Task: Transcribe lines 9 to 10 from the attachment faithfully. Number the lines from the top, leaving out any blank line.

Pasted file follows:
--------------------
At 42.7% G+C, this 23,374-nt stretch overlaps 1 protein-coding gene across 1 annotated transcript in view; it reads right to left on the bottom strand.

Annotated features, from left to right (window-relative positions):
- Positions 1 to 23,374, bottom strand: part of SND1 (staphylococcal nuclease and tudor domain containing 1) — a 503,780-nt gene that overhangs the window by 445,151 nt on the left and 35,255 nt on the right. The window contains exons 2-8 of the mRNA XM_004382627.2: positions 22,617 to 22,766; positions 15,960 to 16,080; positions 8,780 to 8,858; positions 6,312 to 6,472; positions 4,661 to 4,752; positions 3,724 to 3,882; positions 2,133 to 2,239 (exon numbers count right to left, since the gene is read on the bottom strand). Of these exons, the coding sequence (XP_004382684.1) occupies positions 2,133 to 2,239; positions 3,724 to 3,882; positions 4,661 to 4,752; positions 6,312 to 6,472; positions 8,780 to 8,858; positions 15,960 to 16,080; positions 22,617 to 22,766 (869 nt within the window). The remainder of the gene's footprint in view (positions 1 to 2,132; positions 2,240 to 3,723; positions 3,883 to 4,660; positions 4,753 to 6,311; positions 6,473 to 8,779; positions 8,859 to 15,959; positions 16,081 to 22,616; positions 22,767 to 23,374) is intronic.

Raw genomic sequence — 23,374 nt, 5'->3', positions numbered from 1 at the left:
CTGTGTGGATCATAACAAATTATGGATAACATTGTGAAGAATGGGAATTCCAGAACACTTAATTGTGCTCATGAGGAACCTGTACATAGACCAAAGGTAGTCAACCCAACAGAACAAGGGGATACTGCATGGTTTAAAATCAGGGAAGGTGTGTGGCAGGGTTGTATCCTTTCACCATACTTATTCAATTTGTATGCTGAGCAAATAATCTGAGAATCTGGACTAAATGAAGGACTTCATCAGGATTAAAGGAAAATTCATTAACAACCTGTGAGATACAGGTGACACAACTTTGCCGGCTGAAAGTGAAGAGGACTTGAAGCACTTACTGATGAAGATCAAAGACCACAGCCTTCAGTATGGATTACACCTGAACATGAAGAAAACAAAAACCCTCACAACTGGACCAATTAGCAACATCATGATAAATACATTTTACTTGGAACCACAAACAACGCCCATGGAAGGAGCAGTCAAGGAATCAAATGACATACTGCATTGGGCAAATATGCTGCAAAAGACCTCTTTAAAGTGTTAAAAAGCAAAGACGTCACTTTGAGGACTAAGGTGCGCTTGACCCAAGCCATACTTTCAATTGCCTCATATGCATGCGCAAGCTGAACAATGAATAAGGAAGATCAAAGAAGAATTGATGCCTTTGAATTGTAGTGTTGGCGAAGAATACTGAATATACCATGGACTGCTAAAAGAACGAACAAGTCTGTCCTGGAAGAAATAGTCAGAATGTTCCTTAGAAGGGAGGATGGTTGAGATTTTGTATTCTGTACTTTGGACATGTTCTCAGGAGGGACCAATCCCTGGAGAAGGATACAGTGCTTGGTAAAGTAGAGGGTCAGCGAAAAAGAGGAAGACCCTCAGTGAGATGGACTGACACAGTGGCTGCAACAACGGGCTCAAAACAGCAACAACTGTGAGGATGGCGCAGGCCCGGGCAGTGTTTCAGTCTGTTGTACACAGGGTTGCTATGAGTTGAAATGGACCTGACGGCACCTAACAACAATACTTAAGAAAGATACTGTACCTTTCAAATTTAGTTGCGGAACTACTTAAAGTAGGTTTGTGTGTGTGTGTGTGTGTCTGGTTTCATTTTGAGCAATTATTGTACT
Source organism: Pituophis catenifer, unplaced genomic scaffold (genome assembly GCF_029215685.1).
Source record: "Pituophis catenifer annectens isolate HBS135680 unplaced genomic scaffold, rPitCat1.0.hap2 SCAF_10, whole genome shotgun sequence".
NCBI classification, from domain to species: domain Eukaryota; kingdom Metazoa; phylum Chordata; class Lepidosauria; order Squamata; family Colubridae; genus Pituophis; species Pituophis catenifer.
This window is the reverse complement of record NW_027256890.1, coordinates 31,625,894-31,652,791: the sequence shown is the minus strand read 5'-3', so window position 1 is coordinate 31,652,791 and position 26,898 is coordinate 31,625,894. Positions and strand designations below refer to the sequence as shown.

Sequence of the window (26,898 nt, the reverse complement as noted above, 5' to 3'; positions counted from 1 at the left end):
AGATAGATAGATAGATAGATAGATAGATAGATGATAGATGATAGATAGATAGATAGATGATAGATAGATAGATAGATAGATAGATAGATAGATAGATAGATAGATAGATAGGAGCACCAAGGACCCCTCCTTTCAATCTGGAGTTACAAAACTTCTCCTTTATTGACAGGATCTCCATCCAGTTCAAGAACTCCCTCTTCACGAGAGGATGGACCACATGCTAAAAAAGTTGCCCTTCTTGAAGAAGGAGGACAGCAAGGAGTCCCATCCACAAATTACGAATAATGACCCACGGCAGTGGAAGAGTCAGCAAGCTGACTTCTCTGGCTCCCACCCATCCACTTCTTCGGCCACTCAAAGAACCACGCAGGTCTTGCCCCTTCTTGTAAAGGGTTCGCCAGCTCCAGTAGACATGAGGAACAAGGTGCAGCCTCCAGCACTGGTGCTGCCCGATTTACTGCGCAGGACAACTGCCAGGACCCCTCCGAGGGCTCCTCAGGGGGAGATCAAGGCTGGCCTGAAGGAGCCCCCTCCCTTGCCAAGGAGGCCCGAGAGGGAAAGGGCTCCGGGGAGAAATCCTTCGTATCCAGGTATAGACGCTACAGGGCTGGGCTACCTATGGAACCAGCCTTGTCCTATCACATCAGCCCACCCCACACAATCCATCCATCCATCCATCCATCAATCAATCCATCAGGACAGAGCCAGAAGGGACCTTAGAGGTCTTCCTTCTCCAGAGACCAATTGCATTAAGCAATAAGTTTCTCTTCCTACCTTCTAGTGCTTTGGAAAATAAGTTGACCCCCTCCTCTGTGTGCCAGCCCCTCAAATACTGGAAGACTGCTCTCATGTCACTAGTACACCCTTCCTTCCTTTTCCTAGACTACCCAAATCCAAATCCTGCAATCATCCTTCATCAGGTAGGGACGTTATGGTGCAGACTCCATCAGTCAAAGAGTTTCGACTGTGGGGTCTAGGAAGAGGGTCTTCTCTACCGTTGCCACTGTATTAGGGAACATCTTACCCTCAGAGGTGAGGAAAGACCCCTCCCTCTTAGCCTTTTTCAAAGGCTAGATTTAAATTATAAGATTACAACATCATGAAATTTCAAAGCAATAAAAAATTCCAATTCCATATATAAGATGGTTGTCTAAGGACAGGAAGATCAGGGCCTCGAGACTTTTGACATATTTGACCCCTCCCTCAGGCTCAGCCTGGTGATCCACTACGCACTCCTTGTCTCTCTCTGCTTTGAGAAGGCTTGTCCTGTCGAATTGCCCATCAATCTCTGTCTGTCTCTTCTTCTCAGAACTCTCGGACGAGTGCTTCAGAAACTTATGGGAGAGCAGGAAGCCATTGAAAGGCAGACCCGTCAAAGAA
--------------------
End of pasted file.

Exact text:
This window is the reverse complement of record NW_027256890.1, coordinates 31,625,894-31,652,791: the sequence shown is the minus strand read 5'-3', so window position 1 is coordinate 31,652,791 and position 26,898 is coordinate 31,625,894. Positions and strand designations below refer to the sequence as shown.

Sequence of the window (26,898 nt, the reverse complement as noted above, 5' to 3'; positions counted from 1 at the left end):